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Has anyone mounted these tires by hand or did a dealer put them on I am waiting for a pair of them to arrive and I am wondering If I should try it or not. Thanks for any answer. Gandalf12
Yes, the front was easy. The rear wasn't so easy because it's heavy with a stiff sidewall.
 

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Just to elaborate on what bdalameda said….

As with cars; the tire pressure on the side of the tire is JUST FOR THE TIRE, NOT FOR THE VEHICLE. On ANY vehicle put the pressure at the recommended pressure on the sticker posted on that vehicle.. The manufacturer spends hundreds of hours testing these to find the best pressure for HANDLING, traction, and gas mileage .. in short the safest and optimal performance..
On the Dunlop website they have recommended tire pressures for the Honda AT running the Trail Max Mission tires. There are times that the tire manufacturers will recommend a different tire pressure then the recommended tire pressure that the Motorcycle manufacturer recommends being that tires are made differently and have varying sidewall designs and flexibility. Dunlop does recommend a lower tire pressure than Honda and after running the Dunlop Mission tires I can see why. The Dunlop tire is not a radial but has a bias construction and is quite stiff. The tires felt very hard when running the Honda specs and felt better running the Dunlop specs.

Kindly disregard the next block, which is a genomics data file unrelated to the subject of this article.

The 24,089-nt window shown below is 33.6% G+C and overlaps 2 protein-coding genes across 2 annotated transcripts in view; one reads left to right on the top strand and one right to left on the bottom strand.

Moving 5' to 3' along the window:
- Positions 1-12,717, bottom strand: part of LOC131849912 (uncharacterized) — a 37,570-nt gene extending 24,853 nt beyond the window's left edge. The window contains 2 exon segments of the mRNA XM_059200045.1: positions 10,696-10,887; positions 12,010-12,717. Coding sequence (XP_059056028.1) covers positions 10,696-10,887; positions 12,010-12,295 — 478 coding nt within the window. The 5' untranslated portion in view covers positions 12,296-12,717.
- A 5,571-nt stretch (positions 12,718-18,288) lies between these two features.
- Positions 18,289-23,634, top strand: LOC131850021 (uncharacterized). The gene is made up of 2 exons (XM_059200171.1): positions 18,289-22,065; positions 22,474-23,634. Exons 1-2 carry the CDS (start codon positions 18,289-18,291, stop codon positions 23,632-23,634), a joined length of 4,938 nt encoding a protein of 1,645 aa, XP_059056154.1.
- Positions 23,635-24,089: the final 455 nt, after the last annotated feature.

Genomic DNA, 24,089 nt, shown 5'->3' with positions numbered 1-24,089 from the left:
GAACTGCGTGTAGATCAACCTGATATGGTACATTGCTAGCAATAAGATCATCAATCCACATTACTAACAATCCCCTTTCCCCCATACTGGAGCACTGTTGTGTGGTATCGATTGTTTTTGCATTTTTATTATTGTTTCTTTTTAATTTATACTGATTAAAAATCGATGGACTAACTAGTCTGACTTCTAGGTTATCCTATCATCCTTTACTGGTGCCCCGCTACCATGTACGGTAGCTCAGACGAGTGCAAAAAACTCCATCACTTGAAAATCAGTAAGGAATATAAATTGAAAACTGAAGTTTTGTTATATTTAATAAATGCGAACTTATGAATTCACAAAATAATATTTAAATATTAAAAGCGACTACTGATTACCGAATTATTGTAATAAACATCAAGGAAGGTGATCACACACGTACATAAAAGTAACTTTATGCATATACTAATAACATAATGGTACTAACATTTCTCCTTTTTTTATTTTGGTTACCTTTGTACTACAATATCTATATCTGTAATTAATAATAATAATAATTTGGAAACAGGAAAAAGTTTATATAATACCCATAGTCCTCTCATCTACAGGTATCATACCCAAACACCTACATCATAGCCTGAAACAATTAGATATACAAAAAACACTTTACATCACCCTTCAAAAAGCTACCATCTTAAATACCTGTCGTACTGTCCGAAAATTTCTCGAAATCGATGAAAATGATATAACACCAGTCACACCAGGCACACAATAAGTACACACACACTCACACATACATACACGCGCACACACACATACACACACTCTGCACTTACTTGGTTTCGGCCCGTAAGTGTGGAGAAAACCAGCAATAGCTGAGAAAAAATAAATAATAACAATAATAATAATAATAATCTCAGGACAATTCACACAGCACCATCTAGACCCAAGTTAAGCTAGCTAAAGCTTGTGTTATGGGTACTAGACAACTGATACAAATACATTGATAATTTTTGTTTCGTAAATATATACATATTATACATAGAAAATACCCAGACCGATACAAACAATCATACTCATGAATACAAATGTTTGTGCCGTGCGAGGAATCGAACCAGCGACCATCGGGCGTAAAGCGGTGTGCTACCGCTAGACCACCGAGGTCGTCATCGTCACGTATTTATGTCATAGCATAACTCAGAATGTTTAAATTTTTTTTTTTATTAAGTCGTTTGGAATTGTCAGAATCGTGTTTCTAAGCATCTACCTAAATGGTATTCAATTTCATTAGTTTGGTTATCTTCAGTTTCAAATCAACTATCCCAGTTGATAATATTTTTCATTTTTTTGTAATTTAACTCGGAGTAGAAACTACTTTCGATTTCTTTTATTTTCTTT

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On the Dunlop website they have recommended tire pressures for the Honda AT running the Trail Max Mission tires. There are times that the tire manufacturers will recommend a different tire pressure then the recommended tire pressure that the Motorcycle manufacturer recommends being that tires are made differently and have varying sidewall designs and flexibility. Dunlop does recommend a lower tire pressure than Honda and after running the Dunlop Mission tires I can see why. The Dunlop tire is not a radial but has a bias construction and is quite stiff. The tires felt very hard when running the Honda specs and felt better running the Dunlop specs.
Yep you are absolutely correct, they do, not to often do the manufacture’s override the ppl that built the vehicle, but it dose happen when that tire is a lot diff then the OEM. Honestly I think that a kinda salty data sheet should come with them especially when they know that the tire will perform better then what the vehicle manufacture says. After all they don’t test their vehicle for every possible tire you can put on it just the ones it’s going to be sold with..
 

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Got them.. L O V E!!! These tires…
BTW Baja no pinch tool, some of the best $$$ spent on a tool , WELL with the price, no pinched tube and pushes even the most stubborn tire on with no issues..
 
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Well darn, I’ve looked for this YouTube vid and didn’t find anything decent about c clamps and blocks. I’m curious, help plz
 

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Great pictures @Gandalf. The Forum can also use the images to confirm that you put the tire on in the correct rotational direction. (y)